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Finding Tiegan by Hanna Park is an intoxicating book worth reading #pnr #paranormalromance #bookboost #booksworthreading #wrpbks



Title – Finding Tiegan

Author  - Hanna Park

Genre – Paranormal Romance - Erotic

Publisher – The Wild Rose Press


Book Blurb –

 

A holiday in the Algarve of Portugal…sunshine…fun-shine. It’s what I need. It’s time to be me. Time to find the woman I was before the nightmares, outlandish dreams, and sleepwalking. But I wasn’t expecting to find Tomás Ferreira, a man made for pleasure. And now, my heart throbs with unfulfilled excitement, fire burns in my belly, and swirling flames lick my thighs. I’m a glorious mess.


Where did Tiegan Moss come from? And why is she suddenly here on the day of the dead, the day the door to the otherworld swings open, the day the veil is thin? I’d hidden in the shadows, content, a life barely lived. You’ve changed everything. You make me want. You make my blood sing. Lost in your kaleidoscope eyes, trapped in the pout of your lips, I can’t escape. And I don’t like it one bit.


Can our two haunted souls find a future together?

 

Excerpt –

 

Leaving the din of voices behind, I follow narrow alleys passing gated estates, courtyards, and bursting orange groves, sprawling branches heavy with fruit. The citrusy scent tickles my nose as I ascend one hill after another, but a pang of hunger puts an end to my explorations, turning me back toward town.


I find what looks like the real deal, a step above a greasy spoon but a classic diner just the same—the kind of restaurant people just know about. We have one back home: The Blue Dog on Main put our little town on the map with its Friday special: the double bacon cheese mushroom melt—an ungodly mouthful of homemade goodness.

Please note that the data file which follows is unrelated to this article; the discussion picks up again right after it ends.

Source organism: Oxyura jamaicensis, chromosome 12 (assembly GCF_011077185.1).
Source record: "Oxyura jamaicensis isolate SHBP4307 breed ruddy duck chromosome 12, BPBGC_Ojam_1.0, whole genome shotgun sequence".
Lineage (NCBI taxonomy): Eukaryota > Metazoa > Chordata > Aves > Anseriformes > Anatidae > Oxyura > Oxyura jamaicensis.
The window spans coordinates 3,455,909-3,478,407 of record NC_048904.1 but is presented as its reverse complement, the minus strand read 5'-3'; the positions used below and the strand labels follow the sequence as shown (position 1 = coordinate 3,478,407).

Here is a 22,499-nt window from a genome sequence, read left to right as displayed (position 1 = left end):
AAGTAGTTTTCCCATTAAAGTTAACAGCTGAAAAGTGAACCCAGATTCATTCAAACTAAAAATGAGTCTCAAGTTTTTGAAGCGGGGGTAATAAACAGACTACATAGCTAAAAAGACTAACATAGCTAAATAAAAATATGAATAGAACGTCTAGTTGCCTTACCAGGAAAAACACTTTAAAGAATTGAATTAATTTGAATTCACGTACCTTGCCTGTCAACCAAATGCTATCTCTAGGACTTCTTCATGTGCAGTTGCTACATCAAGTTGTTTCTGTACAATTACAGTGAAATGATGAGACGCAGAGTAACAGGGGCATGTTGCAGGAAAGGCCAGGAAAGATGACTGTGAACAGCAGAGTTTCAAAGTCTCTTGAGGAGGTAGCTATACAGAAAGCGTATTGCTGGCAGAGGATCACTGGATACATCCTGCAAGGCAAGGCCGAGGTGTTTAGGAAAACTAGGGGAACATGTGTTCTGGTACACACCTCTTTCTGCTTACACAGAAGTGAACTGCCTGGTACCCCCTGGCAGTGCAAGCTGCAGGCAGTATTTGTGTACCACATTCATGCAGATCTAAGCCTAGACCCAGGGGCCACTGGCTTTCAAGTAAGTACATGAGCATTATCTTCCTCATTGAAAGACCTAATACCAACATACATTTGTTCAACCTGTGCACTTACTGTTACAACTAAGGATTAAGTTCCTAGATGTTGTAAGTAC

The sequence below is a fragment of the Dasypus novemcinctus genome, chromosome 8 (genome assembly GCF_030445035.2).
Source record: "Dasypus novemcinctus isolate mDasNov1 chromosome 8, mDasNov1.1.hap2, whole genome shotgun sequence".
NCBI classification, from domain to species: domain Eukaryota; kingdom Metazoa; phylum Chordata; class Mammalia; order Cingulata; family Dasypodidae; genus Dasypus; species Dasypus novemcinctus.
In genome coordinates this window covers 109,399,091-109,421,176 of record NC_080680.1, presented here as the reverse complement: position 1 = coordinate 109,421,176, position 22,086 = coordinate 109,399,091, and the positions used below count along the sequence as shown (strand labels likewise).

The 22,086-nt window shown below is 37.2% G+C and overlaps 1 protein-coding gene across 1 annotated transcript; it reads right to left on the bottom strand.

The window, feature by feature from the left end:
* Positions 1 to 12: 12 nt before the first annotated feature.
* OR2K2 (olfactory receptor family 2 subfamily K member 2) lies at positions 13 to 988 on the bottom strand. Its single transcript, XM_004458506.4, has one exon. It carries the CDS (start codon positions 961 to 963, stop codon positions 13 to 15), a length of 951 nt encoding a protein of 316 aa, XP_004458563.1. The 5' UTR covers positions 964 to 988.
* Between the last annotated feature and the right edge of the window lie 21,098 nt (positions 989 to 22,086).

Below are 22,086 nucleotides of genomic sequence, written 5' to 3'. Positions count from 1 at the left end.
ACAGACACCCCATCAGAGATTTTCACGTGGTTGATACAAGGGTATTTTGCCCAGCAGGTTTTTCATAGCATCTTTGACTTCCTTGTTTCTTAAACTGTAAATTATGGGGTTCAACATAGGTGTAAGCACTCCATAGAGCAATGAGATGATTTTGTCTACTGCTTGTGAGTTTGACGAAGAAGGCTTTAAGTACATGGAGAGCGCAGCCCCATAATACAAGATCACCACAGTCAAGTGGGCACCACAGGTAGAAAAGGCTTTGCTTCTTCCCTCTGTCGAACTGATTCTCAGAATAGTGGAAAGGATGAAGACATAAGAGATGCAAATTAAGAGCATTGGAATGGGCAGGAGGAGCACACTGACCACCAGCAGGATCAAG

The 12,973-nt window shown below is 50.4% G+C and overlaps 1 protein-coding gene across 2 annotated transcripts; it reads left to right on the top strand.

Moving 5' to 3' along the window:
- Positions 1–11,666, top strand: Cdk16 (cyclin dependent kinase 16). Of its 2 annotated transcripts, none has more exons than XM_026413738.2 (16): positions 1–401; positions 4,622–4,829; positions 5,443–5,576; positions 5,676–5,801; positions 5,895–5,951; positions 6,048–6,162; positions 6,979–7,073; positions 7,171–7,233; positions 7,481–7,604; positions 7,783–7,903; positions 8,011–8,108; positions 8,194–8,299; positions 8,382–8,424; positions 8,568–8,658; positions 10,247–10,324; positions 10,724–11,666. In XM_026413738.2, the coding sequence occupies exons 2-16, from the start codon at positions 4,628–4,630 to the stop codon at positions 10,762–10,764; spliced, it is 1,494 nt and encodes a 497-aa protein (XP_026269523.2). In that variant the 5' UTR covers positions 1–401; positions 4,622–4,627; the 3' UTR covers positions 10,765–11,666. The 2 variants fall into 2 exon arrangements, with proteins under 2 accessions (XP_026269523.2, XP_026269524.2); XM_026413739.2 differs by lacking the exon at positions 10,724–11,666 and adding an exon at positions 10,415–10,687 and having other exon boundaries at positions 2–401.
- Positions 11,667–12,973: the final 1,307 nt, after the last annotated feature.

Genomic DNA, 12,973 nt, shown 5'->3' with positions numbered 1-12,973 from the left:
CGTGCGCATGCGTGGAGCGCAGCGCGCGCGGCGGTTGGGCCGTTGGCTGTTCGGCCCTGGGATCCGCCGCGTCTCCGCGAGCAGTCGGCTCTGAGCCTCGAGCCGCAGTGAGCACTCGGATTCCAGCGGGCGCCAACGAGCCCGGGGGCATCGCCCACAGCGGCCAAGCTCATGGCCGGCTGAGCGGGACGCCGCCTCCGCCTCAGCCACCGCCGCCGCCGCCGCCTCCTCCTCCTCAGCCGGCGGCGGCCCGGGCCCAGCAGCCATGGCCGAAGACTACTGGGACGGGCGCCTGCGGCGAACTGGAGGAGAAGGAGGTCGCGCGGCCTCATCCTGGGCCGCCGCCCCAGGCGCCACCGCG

This place is called Casa Rosalia. Outdoor tables sit under an awning of blue stripes, the pages of a menu scotch-taped to the entrance door. Parked on an angle in front of the restaurant is a Ducati: not just a motorbike, but a big black fire-breathing monster. My pulse kicks up a notch. My fingers itch to touch the shiny handlebars, the bulbous tank, the hard leather seat. Could this be the home of the bad boy Christina warned me of? I run my fingers through my hair and push the door open.


Casa Rosalia has a familiar, homey feel—muted walls, painted orange, a plank floor, the color of beat-up coffee beans, a ceiling beamed with heavy timber. A refrigeration unit sits at the entrance, displaying today’s catch—beady black eyes pierce mine, silver scales glisten. The kitchen is visible through an open window. A man in a black skull cap chops vegetables, and a girl with a pink ponytail polishes cutlery, but the place is empty. Have I made a bad choice? I turn to leave when a voice stops me dead in my tracks.